We’ve all stood in long queues, dealt with unscrupulous ‘touts’ just to get that coveted blue booklet; but do we actually know why Indian passports are blue in colour? Or for that matter, how is the colour of a country’s passport decided?
Countries have the liberty to choose the colours of their passports, something which, the “broad spectrum” of passport designs lays testimony to.
However, there is a general trend that is observed when it comes to countries and passport colours.
Usually Communist nations or nations that were formerly under the Communist regime, have red coloured passports.
Islamic nations have passports that are green in colour.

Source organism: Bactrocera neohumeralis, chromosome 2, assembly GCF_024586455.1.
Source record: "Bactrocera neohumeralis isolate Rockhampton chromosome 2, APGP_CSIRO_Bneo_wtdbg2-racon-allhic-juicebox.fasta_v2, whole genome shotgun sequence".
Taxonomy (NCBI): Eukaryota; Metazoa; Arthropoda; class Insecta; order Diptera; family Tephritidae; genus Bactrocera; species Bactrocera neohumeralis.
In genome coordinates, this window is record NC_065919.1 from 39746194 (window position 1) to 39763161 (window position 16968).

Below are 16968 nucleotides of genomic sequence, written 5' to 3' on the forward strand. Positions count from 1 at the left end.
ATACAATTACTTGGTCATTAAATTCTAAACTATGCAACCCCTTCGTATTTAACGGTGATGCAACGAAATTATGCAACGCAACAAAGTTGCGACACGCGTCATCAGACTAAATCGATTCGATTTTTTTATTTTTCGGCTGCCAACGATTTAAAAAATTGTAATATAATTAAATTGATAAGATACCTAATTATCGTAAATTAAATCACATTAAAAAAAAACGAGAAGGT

Regular EU passports are burgundy red.
And then there’s this awesome looking Swiss passport, that stands out!
The rest of the nations mostly use shades of blue for their passports.
Several countries have adopted common designs through mutual consent.
The members of the CA-4 Treaty (El Salvador, Honduras, Guatemala and Nicaragua) have a common design passport, known as the Central American passport, which is navy blue in colour.
The Andean Community of Nations: Ecuador, Bolivia, Colombia and Peru began issuing common designed passports in burgundy-red.
The members of the Caribbean Community (CARICOM) recently started issuing passports bearing a common design (CC), that are dark blue in colour.
In addition, one nation may offer differently coloured passports to officials & diplomats. This is to help identify the bearer.
Usually the three different categories of passports in India are: Diplomatic Passport – maroon, Official Passport – white, Regular Passport – blue.